So yesterday morning I was immersed, as is my wont, in the great comforting warm bath that is the Arts and Leisure section of the New York Times, when I encountered a review -- by the redoubtable Manohla Dargis -- of the latest Transformers flick. I'm not, by nature, a person consumed with envy, but reading this I had perhaps the most profound Wish I'd Said That Moment of my adult life.
Fans of the film, Dargis correctly noted, probably come in several categories. For example --
-- those who collect toys and liked [Shia] LaBeouf in the last Indiana Jones movie. Or those who fantasize about having sex with [Megan] Fox while shooting guns, a vision that distills the auteurist ambitions and popular appeal of the movie's director, Michael Bay....And make no mistake: Mr. Bay is an auteur... Mr. Bay's subject - overwhelming violent conquest - is as blatant and consistent as his cluttered mise-en-scène. His images, particularly during the frequent action sequences, can be difficult to visually track, but they are also consistently disjointed. (And proudly self-referential: the only director he overtly cites is himself, with a shot of the poster for his movie Bad Boys II.)
The French filmmaker Jacques Rivette once described an auteur as someone who speaks in the first person. Mr. Bay prefers to shout.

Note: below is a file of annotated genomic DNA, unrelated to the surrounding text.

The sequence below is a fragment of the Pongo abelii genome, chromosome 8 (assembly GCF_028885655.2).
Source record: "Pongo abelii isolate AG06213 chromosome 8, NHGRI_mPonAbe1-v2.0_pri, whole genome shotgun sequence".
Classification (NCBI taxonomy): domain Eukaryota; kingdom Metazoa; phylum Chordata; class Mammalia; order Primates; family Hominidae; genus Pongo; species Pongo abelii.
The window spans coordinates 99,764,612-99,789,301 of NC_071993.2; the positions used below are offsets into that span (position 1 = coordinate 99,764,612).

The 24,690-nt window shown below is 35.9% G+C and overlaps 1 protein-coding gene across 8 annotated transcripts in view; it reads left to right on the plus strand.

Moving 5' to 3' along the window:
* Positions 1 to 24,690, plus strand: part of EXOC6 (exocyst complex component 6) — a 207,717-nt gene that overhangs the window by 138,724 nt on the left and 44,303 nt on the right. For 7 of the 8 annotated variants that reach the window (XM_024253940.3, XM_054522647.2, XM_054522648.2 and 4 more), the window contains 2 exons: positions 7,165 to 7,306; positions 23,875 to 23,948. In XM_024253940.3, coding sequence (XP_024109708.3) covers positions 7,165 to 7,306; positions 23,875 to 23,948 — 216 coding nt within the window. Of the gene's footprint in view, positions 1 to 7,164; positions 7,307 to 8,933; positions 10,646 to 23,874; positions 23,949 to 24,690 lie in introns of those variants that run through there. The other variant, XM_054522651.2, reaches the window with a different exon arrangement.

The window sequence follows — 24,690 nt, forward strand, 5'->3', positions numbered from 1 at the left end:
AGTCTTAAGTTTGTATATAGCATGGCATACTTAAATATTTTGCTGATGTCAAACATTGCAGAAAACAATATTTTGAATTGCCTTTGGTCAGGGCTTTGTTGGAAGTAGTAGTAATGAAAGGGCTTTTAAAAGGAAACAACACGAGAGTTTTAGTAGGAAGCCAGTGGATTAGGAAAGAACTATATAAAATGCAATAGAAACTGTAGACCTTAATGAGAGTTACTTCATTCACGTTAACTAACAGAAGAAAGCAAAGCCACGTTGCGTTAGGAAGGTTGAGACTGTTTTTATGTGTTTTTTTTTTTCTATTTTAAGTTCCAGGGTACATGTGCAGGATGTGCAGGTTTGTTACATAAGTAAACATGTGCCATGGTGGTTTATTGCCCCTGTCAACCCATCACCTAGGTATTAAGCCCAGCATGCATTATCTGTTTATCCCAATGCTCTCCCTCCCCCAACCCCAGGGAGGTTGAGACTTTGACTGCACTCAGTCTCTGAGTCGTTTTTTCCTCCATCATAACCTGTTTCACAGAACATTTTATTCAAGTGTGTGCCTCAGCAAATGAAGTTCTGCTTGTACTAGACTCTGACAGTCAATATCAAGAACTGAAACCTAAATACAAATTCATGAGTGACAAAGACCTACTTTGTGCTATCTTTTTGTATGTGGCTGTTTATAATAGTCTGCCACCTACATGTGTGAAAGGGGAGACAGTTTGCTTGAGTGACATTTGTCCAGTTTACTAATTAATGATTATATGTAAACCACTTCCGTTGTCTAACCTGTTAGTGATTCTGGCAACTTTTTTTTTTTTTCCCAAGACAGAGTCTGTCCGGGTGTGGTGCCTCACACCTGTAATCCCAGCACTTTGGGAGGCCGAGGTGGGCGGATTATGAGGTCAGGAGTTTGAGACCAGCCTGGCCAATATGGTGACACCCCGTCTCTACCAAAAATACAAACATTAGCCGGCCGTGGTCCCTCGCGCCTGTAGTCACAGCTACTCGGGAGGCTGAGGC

In any case, as somebody who's long been on record as saying that the four most terrifying words in the English language are "A Michael Bay Film," I will nonetheless force myself to endure this latest one strictly for science, and I'll get back to you after I recover.
But in the meantime, if you're gonna make big budget action movies based on 80s kids cartoons developed from a line of toys, I think somebody at a major studio is missing a good bet.
Yes, I definitely want to see Jayce and the Wheeled Warriors: The Motion Picture.
JATWW (the toys were by Mattel) ran five days a week early in the morning during 1985; I used to watch it while dragging my sorry ass out of bed before going to work, and for whatever reason -- my overindulgence in certain controlled substances the night before or the show's essential incoherence -- I never was able to figure out what the hell it was about. Something involving killer mutant plants and a villain named Saw Boss, I think, but to this day I'm not sure. And what any of that had to do with futuristic motorcycles is still beyond me.
In any case, I just discovered that the show was created and written by none other than J. Michael Straczynski, the great auteur behind Best Sci-Fi Series of All Time Babylon 5, and more recently Clint Eastwood's underrated Changeling. I have also learned that Straczynski has a script in the drawer for a JATWW feature film that was shelved in the 80s; obviously, it's time for JMS to dust it off and shoot it with the most expensive CGI effects money can buy.
With Shia LeBouef as Jayce, obviously.